The Hong Kong Insurance Authority recently released a 43-page draft guideline on enterprise risk management (ERM)(1) as part of Hong Kong's move towards a risk-based capital regime.(2) Comments were sought by 6 July 2018.

This consultation exercise aims to:

  • align insurers' capital requirements with the risks to which they are exposed; and
  • strengthen insurers' risk management capabilities.

The draft guideline considers the recent consultation and review of the relevant insurance core principles (ICP) by the International Association of Insurance Supervisors (the global standard for the insurance industry) with an emphasis on risk-based supervision – in particular, ICP 8 and ICP 16 (which provide that insurers should have effective risk management systems with internal controls and an ERM framework to identify, measure, report and manage risks).

The objective of the draft guideline is to nurture a strong risk culture in the Hong Kong insurance industry, which will reflect the values, attitudes and norms of business behaviour. The Hong Kong Insurance Authority has specifically stated that the boards of directors and senior managers of insurers should take ownership of shaping insurers' risk culture, including the responsibility to establish, implement and oversee the ERM framework.


The guideline adopts a principle-based approach, recognising that different risks are associated with different insurers. Consequently, the ERM framework and risk management policies should be proportionate to the nature, scale and complexity of the risks inherent to each insurer's business.

The Hong Kong Insurance Authority has proposed a three-tier approach to insurer supervision to avoid regulatory duplication with international groups which are already subject to group-wide or home supervision. The tiers are:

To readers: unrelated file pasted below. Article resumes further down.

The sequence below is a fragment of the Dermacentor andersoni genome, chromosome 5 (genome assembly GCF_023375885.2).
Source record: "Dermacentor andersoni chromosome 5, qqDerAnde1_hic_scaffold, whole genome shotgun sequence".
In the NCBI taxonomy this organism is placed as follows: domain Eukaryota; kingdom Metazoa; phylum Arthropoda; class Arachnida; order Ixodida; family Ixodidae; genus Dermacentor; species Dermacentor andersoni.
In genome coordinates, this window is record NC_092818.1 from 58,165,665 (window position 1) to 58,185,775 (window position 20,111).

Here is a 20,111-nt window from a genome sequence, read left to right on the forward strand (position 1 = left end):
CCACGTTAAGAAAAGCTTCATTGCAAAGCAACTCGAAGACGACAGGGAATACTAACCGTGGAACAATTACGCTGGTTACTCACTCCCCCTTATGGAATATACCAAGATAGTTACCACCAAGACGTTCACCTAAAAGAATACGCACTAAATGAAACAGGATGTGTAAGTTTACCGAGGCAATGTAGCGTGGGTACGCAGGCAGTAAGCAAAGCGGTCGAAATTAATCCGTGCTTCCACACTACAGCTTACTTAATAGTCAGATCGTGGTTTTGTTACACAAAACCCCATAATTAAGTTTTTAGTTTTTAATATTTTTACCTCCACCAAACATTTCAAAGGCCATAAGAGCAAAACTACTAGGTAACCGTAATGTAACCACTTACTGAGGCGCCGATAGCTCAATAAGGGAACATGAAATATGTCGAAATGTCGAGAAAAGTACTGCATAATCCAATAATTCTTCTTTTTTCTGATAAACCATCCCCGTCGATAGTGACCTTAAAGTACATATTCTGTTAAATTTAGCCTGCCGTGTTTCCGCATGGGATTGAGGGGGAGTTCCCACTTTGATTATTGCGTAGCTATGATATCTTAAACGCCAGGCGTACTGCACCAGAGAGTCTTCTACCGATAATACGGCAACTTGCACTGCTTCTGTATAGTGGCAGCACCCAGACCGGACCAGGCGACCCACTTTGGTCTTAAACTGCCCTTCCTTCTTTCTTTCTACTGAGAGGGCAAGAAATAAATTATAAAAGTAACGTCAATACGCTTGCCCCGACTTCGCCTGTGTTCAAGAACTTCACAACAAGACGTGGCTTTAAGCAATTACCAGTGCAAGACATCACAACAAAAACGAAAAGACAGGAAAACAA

• insurance groups that are based in Hong Kong and under the insurance authority's supervision;
  • insurance sub-group(s) within an insurance group which have significant operations in the Hong Kong insurance market; and
  • other insurers which are part of a group supervised by their home supervisors.

The three-tier supervisory approach is set out in Annex A to the draft guideline. To further avoid duplication, Guideline 10 (on the corporate governance of authorised insurers) will also be updated in accordance with the guideline.


The draft guideline applies to all authorised insurers in Hong Kong, except:

  • insurers which have ceased accepting new insurance business and are in the course of running-off their liabilities with an insignificant run-off portfolio in Hong Kong;
  • Lloyd's;
  • captive insurers; and
  • marine mutuals.(3)

General requirements

The general requirements of the draft guideline include:

  • establishing an appropriate governance structure to ensure safe and sound operation. The board of each authorised insurer is ultimately responsible for ensuring that the business maintains an effective ERM framework;
  • putting in place ERM policies and procedures on risk management (including the process of identifying, assessing, measuring, monitoring, controlling and mitigating risks);
  • establishing an appropriate management team with well-defined roles, responsibilities and reporting lines in order to maintain a sound system of checks and balances;
  • setting a risk appetite statement based on the types of risk that the insurer will or is willing to take to achieve its corporate objectives and business strategies (through stress or scenario testing);
  • developing a feedback loop to ensure continued effectiveness of the ERM framework, with regular reviews to ensure its responsiveness to changes in the risk environment and risk profile; and
  • undertaking an annual own risk and solvency assessment to assess the insurer's current and future risk profile, adequacy of risk management and solvency and liquidity position, so that the insurer remains viable under both normal and stressed situations.


The Hong Kong Insurance Authority plans to finalise the draft guideline by late 2018 for implementation on 1 January 2020. Insurers should familiarise themselves with it and put in place advance measures in order to comply with the requirements on its implementation.

For further information on this topic please contact Kevin Bowers or Michael Withington at Howse Williams Bowers by telephone (+852 2803 3688) or email ( or The Howse Williams Bowers website can be accessed at


(1) Available here.

(2) Further information is available here.

(3) A 'marine mutual' is an authorised insurer:

  • which is a mutual company;
  • which is restricted to insure its members against losses, damages or liabilities arising out of marine insurance; and
  • whose articles of association, rules or bylaws provide for calling for additional contributions from, or reduction of benefits to, its members.

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